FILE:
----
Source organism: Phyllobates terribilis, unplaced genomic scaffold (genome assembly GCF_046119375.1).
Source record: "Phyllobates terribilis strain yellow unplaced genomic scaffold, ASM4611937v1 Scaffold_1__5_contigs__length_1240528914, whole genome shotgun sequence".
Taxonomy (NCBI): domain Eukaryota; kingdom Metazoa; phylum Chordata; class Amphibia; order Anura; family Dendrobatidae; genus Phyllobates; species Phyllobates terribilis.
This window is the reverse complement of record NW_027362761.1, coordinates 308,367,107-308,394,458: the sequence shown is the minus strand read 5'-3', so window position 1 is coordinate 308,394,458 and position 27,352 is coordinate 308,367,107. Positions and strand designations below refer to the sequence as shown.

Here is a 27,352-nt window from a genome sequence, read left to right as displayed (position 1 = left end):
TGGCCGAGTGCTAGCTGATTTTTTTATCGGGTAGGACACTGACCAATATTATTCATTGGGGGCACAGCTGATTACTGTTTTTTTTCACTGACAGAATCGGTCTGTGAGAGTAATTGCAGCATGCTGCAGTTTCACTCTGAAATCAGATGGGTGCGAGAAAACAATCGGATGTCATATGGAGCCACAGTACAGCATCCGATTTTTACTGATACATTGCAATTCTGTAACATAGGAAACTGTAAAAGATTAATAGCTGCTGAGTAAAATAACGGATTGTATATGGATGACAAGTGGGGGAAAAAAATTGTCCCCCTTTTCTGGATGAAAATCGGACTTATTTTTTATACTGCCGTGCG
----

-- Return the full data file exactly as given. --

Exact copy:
Source organism: Phyllobates terribilis, unplaced genomic scaffold (genome assembly GCF_046119375.1).
Source record: "Phyllobates terribilis strain yellow unplaced genomic scaffold, ASM4611937v1 Scaffold_1__5_contigs__length_1240528914, whole genome shotgun sequence".
Taxonomy (NCBI): domain Eukaryota; kingdom Metazoa; phylum Chordata; class Amphibia; order Anura; family Dendrobatidae; genus Phyllobates; species Phyllobates terribilis.
This window is the reverse complement of record NW_027362761.1, coordinates 308,367,107-308,394,458: the sequence shown is the minus strand read 5'-3', so window position 1 is coordinate 308,394,458 and position 27,352 is coordinate 308,367,107. Positions and strand designations below refer to the sequence as shown.

Here is a 27,352-nt window from a genome sequence, read left to right as displayed (position 1 = left end):
TGGCCGAGTGCTAGCTGATTTTTTTATCGGGTAGGACACTGACCAATATTATTCATTGGGGGCACAGCTGATTACTGTTTTTTTTCACTGACAGAATCGGTCTGTGAGAGTAATTGCAGCATGCTGCAGTTTCACTCTGAAATCAGATGGGTGCGAGAAAACAATCGGATGTCATATGGAGCCACAGTACAGCATCCGATTTTTACTGATACATTGCAATTCTGTAACATAGGAAACTGTAAAAGATTAATAGCTGCTGAGTAAAATAACGGATTGTATATGGATGACAAGTGGGGGAAAAAAATTGTCCCCCTTTTCTGGATGAAAATCGGACTTATTTTTTATACTGCCGTGCG